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The amnesia regarding migrant health workers’ contribution to the NHS highlights the continued racisms that play out in British society. The BLM movement has enabled many to speak out about racism in all areas of British life including the NHS and social care. The Nursing Times reported that black nurses felt disproportionately targeted to work on Covid wards. ‘Some are saying they are being taken from the wards that they usually work on and put on the Covid wards and they feel that there is a bias – the same bias that existed before they are feeling is now influencing their being appointed and they are terrified, everybody is terrified.’  The Guardian reported on an NHS blood unit that was systemically racist with an atmosphere that was described as ‘toxic’ and ‘dysfunctional’ with promotion based on both race and class. Recently Donna Kinnair, General Secretary of the Royal College of Nursing also spoke out about her own experience of racism when she entered the NHS. She was told by her sister:

 ‘Watch out, they’ll try to push you into a lower grade.’ She was right. ‘In my interview they started saying it would be better for me to be a state-enrolled nurse. I said: “No thank you, not with my qualifications, and if you don’t want me I’ve got an interview at Bart’s down the road.” That was my first experience of racism in the NHS.’ 

In a review of BME nurses’ experiences, researchers have found that some of the key concerns were multiple racisms including underemployment, lack of staff development, and excessive scrutiny and punishment’. This is borne out in Workforce Race and Equality Standard statistics that indicate for example, white staff are 1.5 times more likely to get a job and that more BME staff experience workplace bullying and being disciplined. It has led to many leaving the profession.

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But it is not simply overt undermining or even bullying that are the only causes of inequality, but structural racisms enacted by the British state. The ‘hostile environment’ policies of the government discriminate against migrant workers in the UK. Already required to pay high visa fees, migrant workers are forced to pay £400 per year to access the health service, even if they work for the NHS. It has damaged the principle of health care for all.  Despite calls to stop these fees following the deaths of BME workers during the pandemic, the government intends to hike these fees which could increase the cost of living for a migrant worker by over £2000 per year for a family of four. While shoring up the health service, and often filling the roles that are the least desired, the exploitative treatment of these workers intensifies the meaning of Siva’s words ‘when [racism] becomes institutionalised in the power structure of society, then we are dealing not with attitudes but with power.’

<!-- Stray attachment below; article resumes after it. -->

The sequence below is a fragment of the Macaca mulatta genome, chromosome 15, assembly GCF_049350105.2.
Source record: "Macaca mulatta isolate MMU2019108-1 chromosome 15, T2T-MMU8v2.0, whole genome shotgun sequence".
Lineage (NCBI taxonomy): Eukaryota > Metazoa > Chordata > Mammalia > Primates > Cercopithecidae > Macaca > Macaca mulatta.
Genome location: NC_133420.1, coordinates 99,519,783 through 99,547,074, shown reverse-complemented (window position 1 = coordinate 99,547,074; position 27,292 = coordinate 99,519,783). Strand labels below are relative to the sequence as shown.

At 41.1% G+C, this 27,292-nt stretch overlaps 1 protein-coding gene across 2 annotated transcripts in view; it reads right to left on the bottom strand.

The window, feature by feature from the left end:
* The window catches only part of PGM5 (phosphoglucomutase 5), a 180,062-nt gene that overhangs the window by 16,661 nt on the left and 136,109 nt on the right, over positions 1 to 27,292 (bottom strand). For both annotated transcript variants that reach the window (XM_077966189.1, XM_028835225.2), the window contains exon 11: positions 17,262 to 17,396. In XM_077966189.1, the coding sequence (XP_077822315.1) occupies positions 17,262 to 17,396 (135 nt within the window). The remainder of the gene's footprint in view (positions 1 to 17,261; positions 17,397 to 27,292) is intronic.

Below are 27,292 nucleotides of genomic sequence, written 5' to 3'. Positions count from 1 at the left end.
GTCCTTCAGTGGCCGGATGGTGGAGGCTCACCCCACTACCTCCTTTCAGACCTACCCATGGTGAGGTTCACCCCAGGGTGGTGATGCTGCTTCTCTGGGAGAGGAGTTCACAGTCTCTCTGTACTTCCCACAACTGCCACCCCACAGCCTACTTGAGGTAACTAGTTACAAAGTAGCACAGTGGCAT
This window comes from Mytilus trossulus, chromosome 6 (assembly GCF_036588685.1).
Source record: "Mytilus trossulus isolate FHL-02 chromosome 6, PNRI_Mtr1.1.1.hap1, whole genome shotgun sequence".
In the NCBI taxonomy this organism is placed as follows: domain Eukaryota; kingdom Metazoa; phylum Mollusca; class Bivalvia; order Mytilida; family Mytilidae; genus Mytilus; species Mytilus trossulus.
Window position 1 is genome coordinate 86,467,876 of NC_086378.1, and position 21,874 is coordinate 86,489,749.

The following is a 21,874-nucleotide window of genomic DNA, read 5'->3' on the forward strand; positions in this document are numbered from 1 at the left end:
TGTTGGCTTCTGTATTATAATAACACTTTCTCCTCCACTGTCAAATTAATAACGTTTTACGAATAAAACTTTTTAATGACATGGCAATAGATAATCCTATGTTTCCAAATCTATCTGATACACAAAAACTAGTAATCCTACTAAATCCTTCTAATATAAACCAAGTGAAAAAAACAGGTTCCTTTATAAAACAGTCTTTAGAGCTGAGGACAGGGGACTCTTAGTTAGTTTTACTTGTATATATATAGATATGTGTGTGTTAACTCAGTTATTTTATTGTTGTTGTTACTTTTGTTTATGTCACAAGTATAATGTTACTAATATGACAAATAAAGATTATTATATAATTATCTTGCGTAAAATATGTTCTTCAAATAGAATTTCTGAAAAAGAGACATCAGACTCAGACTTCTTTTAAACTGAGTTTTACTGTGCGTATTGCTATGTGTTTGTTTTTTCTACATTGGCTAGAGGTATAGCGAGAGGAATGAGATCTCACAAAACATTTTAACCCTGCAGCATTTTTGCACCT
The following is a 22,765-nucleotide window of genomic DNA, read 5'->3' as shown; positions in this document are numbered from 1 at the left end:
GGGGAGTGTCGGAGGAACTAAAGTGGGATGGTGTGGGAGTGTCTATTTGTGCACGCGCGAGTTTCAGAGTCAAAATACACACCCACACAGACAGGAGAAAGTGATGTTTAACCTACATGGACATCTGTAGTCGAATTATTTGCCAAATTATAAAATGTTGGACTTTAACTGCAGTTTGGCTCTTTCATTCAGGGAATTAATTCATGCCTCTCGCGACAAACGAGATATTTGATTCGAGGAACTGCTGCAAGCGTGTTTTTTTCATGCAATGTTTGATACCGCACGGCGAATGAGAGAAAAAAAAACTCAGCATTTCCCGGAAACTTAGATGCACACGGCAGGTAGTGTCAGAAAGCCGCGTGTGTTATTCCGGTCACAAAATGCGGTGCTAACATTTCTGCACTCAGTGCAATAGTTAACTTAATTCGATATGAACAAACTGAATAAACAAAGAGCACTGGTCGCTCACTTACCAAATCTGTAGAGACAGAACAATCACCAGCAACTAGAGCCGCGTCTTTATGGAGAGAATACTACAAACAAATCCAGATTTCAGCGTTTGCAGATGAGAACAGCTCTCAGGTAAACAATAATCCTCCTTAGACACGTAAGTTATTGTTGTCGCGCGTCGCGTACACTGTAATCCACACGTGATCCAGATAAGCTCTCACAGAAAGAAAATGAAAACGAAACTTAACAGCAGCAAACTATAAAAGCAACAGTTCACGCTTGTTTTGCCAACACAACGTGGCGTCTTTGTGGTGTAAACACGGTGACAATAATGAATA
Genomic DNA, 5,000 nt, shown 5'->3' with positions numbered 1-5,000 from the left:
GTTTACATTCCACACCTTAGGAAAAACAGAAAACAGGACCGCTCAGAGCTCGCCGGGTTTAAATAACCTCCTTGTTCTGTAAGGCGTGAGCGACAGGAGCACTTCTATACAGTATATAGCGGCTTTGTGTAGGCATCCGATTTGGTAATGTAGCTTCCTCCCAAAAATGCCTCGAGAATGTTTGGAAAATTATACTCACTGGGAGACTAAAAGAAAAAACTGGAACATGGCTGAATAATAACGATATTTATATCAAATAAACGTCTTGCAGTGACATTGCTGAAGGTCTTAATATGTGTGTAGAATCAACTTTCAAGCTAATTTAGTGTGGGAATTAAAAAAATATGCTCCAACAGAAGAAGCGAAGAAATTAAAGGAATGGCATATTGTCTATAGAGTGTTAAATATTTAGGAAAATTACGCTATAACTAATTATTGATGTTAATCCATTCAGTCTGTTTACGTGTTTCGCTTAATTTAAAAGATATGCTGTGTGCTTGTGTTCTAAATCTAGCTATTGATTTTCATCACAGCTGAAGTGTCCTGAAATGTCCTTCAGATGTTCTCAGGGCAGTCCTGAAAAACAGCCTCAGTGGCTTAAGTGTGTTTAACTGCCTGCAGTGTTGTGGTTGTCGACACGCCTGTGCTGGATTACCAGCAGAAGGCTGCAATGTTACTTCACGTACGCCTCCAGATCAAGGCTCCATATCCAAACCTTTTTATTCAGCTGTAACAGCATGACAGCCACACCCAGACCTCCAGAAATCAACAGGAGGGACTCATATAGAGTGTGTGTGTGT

To understand these structures of power and the impact that they have on the black and ethnic minority lives of health workers in the UK, a new study called Nursing Narratives: Racism and the Pandemic will gather the stories of nurses and support workers in the NHS both before and during the pandemic.  The story of BME nursing staff and the story of the pandemic are entwined with complex histories of racism which can only be fully understood through amplifying the experiences and voices of those who have been marginalised. We will make a documentary to disseminate the findings of our research. Migrant Media are partners in the project and as film director Ken Fero stated: ‘Those in the frontline health services, so many of whom were from Black and migrant backgrounds, must have their experiences documented and their hopes for the future heard. Our lives were in their hands and it’s important that the overwhelming respect and support of the public that manifested is not transitory.’ To find out about the project as it develops please see www.nursingnarratives.com  and follow us on twitter @Nursesnarrate.

It has been stated that: ‘The popular perception of the NHS as a “typically British” institution (in a restrictive white sense that than in an inclusive sense) tends to prevail in public perceptions of the organisation and in its self-image.’ (Simpson et al 2010).